Champion-for-Change: Caitlin Beas

Caitlin Beas {The Little Market}Photo by Alandra Chavarria

Caitlin Beas is the Director of Operations at The Little Market. Prior to joining The Little Market, she worked at the international nonprofit Human Rights Watch, supporting the organization’s fundraising and advocacy efforts. Caitlin has an MBA from the University of California at Los Angeles and a BA in International Relations from the University of Southern California, and she currently serves on the board of the Fair Trade Federation.

Please tell us about your role as Board Member with the Fair Trade Federation (FTF).

The Fair Trade Federation is a trade association for fair trade retailers and wholesalers operating in North America. I recently joined the board, and we meet once a month by phone, and then twice a year in person. It is an incredible honor to serve on a board with people who are so knowledgeable and passionate. Together, we help to set the priorities and guide the strategy of FTF, which consists of 250 member organizations. Each member organization is carefully verified to ensure their practices are in line with the nine FTF fair trade principles.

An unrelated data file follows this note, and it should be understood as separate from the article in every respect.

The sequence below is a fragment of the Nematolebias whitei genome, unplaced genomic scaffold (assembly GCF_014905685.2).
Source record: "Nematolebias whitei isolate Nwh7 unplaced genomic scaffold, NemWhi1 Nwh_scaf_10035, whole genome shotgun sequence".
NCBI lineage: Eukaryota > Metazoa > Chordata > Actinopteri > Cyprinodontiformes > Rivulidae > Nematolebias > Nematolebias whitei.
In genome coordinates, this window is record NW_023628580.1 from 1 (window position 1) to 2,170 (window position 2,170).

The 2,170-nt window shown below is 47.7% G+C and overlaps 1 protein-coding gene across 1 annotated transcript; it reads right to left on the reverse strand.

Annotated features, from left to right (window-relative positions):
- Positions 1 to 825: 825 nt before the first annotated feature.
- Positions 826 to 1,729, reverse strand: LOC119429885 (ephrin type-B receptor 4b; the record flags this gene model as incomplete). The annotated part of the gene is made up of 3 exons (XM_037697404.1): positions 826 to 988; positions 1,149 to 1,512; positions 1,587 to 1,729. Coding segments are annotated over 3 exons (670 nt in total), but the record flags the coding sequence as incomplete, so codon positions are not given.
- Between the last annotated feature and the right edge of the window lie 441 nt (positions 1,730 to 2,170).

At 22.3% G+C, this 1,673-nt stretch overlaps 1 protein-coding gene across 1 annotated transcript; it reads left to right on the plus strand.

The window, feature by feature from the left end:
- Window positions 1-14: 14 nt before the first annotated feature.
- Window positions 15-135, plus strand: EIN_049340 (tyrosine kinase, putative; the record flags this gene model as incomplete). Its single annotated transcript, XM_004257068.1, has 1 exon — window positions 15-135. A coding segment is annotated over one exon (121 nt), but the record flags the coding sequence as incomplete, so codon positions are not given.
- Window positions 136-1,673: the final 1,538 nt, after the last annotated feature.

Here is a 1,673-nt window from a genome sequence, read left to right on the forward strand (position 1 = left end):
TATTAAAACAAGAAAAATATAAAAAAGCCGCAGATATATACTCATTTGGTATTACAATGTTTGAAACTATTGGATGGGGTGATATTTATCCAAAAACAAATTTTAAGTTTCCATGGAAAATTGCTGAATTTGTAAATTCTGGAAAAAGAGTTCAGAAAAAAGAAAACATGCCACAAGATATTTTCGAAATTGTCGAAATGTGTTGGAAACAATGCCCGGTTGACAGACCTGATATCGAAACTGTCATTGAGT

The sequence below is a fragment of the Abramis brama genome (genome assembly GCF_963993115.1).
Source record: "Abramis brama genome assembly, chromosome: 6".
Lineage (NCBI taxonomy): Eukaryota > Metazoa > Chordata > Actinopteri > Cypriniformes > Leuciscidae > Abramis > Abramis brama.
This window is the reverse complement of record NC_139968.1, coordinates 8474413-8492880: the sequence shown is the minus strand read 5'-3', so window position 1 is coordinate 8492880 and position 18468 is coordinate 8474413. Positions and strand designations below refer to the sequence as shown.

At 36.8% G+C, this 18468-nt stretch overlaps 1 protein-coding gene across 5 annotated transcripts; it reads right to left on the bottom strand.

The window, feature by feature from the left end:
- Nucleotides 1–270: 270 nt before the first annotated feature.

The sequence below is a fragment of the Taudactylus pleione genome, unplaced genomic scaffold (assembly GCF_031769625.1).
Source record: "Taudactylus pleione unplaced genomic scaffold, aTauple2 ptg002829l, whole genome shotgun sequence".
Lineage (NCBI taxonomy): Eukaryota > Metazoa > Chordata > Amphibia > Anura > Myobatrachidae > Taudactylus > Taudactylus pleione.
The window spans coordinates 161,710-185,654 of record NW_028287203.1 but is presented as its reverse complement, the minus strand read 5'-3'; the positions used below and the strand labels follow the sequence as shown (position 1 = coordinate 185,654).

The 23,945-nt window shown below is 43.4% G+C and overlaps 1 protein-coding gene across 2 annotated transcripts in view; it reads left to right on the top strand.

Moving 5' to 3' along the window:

What do you love the most about working at The Little Market?

Our team. I am so inspired by their creativity and intelligence. We are a small team, and we all work to challenge each other to do the best work possible and help each other when we need support. It’s exciting to see how we respond to new opportunities and challenges. I really respect our co-founders for fostering an environment that encourages people to express themselves, respect each other, exchange ideas, and work together. At the end of the day, it’s all toward a common goal of empowering artisans around the world through fair trade. You can’t do that without first starting by empowering your team and instilling those values within your daily operations.

We know you have a strong background in human rights. Do you see a point of intersection between human rights and fair trade?

Absolutely. The core of fair trade is about recognizing and valuing the dignity of people and labor. It’s about challenging companies that ignore the negatives consequences of their operations to boost their bottom line. It’s about building a community of consumers that do not tolerate business practices that use forced labor, pay depleted wages, deny labor union rights, create demeaning and unsafe work environments, or destroy or contaminate resources in local communities. All of these things tie into the first article of the Universal Declaration of Human Rights: All human beings are born free and equal in dignity and rights. They are endowed with reason and conscience and should act towards one another in a spirit of brotherhood.

What excites you the most about the Fair Trade Movement?